A couple of evenings ago, the UK Prime Minister, Boris Johnson, declared a state of emergency. Effectively, it's house arrest unless you need food or medicine.
It sounds drastic, but we've only fallen in line with other countries - the Coronavirus, or COVID-19, has proven itself to be an invisible opponent outwitting governments across the globe. The number of cases increases by 20% overnight, leaving us looking suspiciously at those around us. Or those that used to be around us now we're in isolation.
The speed at which life had changed is incredible. Last week, I flew to Mallorca for triathlon camp, only to fly back the following day when Spain declared a "state of alarm" in reaction to the spread of the disease on the mainland.
Now here, in leafy Surrey, triathlons have been cancelled, shops have been shut down, hospitals are over-run and children have been sent home from school.
This last action is risky business. If we're all home-schooling our sprogs I doubt it's the virus that will get us. With frayed nerves and patience at a sub-zero low, many of us will have found the bottom of more than one bottle. Let's hope it's the simplicity of this new routine, underlined by empty diaries, that binds us in a positive way. We can't say we don't have time to take stock and slow down.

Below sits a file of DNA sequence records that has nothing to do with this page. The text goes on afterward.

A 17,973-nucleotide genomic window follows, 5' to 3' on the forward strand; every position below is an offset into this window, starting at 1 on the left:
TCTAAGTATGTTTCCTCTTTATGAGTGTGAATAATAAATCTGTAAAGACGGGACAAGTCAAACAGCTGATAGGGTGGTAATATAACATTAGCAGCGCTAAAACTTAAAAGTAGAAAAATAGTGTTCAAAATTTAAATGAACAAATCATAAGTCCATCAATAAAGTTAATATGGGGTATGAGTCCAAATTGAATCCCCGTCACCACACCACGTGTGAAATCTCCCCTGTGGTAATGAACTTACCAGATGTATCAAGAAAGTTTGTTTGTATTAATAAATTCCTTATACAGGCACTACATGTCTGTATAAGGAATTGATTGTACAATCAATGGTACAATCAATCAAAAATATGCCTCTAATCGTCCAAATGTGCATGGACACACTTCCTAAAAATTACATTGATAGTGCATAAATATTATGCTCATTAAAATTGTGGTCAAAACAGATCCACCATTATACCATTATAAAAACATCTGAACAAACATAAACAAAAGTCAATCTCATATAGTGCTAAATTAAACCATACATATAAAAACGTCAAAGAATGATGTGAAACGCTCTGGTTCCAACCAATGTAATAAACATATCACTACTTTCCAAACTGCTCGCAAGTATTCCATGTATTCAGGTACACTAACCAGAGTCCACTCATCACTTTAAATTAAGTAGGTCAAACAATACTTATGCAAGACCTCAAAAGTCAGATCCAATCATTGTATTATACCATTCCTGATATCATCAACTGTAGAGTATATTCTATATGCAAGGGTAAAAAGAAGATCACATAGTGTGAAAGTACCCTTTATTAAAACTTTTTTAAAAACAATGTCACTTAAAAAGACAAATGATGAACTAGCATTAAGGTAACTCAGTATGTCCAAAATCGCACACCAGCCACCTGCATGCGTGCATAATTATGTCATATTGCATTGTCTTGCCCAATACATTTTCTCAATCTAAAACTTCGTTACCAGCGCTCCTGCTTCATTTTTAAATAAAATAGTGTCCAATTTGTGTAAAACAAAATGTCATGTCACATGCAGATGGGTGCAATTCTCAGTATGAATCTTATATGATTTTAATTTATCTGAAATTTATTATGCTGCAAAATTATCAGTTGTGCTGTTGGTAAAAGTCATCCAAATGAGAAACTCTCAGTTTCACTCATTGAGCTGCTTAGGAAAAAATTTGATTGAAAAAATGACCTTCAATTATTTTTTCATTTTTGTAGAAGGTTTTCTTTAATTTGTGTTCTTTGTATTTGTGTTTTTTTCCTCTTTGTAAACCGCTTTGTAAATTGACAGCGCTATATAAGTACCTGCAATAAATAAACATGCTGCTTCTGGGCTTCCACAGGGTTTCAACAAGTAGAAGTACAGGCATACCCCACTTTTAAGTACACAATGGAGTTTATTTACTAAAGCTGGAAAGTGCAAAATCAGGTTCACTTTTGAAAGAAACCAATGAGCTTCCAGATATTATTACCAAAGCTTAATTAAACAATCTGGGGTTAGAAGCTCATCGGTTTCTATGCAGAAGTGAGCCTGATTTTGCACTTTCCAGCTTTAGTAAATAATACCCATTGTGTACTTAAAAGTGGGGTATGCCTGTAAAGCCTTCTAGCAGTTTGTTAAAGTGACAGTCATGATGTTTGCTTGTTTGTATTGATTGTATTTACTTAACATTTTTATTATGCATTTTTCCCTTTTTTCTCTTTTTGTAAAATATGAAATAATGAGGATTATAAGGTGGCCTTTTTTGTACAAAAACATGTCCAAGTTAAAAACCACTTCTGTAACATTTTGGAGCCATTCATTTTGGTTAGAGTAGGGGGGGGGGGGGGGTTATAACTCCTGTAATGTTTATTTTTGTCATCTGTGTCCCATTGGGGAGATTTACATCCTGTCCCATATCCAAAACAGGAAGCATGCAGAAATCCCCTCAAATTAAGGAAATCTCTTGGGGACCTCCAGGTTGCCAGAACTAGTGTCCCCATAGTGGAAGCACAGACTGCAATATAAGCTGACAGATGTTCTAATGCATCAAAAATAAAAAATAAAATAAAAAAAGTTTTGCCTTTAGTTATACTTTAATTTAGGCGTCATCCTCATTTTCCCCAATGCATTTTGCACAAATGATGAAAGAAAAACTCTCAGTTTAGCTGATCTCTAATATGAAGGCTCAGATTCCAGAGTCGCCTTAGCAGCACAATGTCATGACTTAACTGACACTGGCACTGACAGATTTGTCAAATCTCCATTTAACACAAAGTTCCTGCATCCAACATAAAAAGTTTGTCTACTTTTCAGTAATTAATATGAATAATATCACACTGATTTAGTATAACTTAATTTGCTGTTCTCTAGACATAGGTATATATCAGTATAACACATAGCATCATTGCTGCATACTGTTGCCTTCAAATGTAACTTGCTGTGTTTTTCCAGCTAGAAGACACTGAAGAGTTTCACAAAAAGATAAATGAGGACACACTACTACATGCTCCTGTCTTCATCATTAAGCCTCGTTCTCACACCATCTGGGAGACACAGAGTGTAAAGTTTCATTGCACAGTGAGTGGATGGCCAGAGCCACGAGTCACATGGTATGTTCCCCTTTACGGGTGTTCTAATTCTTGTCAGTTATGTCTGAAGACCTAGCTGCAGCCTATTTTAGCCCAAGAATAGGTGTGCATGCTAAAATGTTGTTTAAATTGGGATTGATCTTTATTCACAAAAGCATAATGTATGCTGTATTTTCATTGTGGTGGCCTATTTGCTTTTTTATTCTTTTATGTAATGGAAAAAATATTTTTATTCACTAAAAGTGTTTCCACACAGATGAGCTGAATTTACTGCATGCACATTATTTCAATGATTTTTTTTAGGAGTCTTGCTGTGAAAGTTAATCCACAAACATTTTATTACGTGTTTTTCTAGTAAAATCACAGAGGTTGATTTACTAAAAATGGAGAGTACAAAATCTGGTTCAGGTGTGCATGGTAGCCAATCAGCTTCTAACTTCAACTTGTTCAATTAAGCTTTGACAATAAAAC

That said, in preparation for imprisonment, I have created job lists and spreadsheets for all in my household, to keep them out of mischief for decades.
I hope too, that the famous, if somewhat fatalistic, British humour will keep us smiling. The internet is awash with funny memes, cartoons, skits and sketches. We're becoming more creative in how we interact and socialise. This Saturday, I even have something in my diary. I've put together a pub quiz and will be hosting my friends on an online platform.
Must dash. I may be home schooling my kids, but I'm about to fire their teacher for drinking on the job.